Rocky’s “Fear Aggression”

6 02 2009

There are times when you have conversations with “dog” people that know little or nothing about dogs or their behavior.  They are often looked to for suggestions and advice because they hold a position of influence.  Oftentimes, they will dispense advice throwing words around that they may have overheard in a conversation.  Some of those words or phrases can be dangerous in the hands of untrained, uneducated individuals.  Phrases like fear aggression are among those that are dangerous.  They think that because they were thinking fast enough to throw out that phrase, it will impress people, increasing their influence among those they encounter.  Some of these people do not have a clue as to what fear aggression actually is, let alone what can be done to modify or manage it.

A few years ago, this man called saying that he had been told by a “trainer” in some big retail pet store that his dog was fear aggressive.  The “trainer” explained to the man that fear aggression was what dogs do because they are picking up fear from their owners.  WHAT?!?  In fact, fear aggression is typically a defensive reaction.  A dog’s body language may show his tail between his legs, while his mouth is snarling.  This is him signaling that he is afraid, and it is your signal to back off.  Some people do, some people do not.  Those that do not usually will find themselves with a dog bite!  Also, dogs with fear motivated aggression will typically hide behind their owners, rather than making eye contact.  Dogs that are fear aggressive certainly do not charge another dog!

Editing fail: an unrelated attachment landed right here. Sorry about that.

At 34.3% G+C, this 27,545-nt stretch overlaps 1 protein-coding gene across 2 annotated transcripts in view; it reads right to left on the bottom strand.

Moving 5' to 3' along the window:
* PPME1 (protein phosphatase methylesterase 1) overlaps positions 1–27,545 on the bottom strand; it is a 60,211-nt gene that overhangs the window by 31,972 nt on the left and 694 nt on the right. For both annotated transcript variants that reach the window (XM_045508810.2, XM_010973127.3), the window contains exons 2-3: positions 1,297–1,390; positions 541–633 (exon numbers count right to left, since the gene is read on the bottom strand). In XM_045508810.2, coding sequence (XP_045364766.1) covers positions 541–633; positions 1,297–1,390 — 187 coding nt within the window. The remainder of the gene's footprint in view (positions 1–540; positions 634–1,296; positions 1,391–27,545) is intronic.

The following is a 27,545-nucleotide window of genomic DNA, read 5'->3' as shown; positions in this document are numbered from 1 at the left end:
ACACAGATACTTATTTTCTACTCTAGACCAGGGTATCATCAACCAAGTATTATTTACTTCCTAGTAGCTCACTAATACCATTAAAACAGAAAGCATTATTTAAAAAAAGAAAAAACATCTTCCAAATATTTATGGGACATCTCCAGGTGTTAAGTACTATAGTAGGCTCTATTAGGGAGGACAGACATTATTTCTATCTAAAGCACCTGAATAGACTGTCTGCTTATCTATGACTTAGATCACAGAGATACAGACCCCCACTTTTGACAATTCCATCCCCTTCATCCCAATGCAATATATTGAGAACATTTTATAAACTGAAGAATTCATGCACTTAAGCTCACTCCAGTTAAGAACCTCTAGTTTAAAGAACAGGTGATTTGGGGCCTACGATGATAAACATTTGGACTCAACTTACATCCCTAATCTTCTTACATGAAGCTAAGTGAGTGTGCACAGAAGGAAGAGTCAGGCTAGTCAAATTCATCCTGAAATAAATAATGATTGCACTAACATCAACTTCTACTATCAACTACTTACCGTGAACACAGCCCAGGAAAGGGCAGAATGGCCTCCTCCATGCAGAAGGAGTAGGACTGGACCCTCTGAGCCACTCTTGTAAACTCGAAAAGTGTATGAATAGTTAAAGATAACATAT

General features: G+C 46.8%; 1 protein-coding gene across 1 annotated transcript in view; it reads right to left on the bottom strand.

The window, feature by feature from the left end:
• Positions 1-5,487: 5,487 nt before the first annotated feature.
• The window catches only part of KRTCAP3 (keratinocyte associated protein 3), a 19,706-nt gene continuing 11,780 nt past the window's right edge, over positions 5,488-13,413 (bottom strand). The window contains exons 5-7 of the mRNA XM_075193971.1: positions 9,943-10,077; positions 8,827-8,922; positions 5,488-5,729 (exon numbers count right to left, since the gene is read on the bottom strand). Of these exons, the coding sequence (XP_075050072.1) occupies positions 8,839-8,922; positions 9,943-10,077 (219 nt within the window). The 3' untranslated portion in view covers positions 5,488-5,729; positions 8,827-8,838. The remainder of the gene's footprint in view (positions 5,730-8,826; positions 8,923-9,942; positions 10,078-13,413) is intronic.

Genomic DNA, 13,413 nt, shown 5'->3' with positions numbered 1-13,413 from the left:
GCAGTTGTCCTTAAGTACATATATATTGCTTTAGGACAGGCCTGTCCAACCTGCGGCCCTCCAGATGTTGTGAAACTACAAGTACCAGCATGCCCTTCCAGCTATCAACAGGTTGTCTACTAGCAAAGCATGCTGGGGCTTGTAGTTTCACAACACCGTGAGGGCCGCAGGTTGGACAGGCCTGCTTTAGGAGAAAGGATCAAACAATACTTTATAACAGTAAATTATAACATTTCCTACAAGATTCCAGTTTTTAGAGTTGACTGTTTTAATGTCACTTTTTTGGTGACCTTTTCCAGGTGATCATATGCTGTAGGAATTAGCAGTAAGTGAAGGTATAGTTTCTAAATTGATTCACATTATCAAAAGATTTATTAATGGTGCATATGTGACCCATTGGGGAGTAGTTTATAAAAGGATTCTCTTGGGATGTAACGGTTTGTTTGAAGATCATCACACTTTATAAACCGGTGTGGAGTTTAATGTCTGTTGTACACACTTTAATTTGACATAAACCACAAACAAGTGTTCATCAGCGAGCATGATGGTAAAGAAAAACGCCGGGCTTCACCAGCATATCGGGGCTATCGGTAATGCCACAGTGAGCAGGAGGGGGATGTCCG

The dog whose mother wrote me to find out what is going on is named Rocky.  Though not fear aggressive, Rocky does have a behavior problem.  I believe that Rocky suffers from possessive aggression, with a little territorial and protective aggression sprinkled in to complicate the situation.  Possessive aggression happens when a dog feels the need to guard objects that they feel are important to them.  Those highly-prized objects can range from steak to dirty underwear to humans!

Protective aggression is generally toward a threat to his family, or pack, whether real of perceived.  In Rocky’s mom’s letter, she stated that she is Rocky’s alpha.  I congratulate you and send you a great big sloppy Spike kiss.  Smack!  Smack!

Now that the kisses are drying, I have some bad news.  I am about to burst your bubble.  If Rocky perceives you as his alpha 100% of the time, he would not be acting aggressively toward strange dogs.  As it was stated in the letter, he DOES want to mind you, but he feels the desire to address the other dogs more!

The first thing to address is Rocky’s possessive problem.  Rocky’s mom said that Rocky does not like to share toys.  TOO BAD!  Mom has made it well-known that everything is hers, and she is not ashamed to say it.  She says, “My house, my food, my dog, my toy.”  You see, Mom owns everything, even the things that she has no use for, like dog toys.  To help Rocky modify his behavior about “his” possessions, I suggest that you get a toy he really enjoys and sit down in the floor with Rocky, one on one.  It is very important that there are no other dogs or people around.  Before play starts, make sure you have some treats in your pocket.  Then, begin to play with him using the toy.  When Rocky has full possession of the toy for a few seconds, tell him to “DROP IT” and show him what you are willing to trade, the treat.  Play with him for a few minutes, and when he is really having a great time, stop playing entirely, taking the toy and leaving the room.  This will show Rocky that you control everything.  The alpha (you) started the game, controlled the game and ended the game.  Play this game daily with Rocky for a few weeks, but make sure that you never leave the toy with him.

This will also give him a strong understanding of the “DROP IT” command, and you can give him the squeaky toy to play without your presence.  Again, there should be no other dogs should be around during his play with the toy.  Allow him to start playing with the toy.  Keep an eye on him as he grabs it, shakes it, throws it up in the air, growls at it and chews it.  These are all acceptable forms of play, but the second that he begins to be destructive with it, he loses the toy.  Remember, you have already established that it is YOUR toy, and you do not want it to be destroyed.  Using the “DROP IT” command, repossess your toy and walk away with it.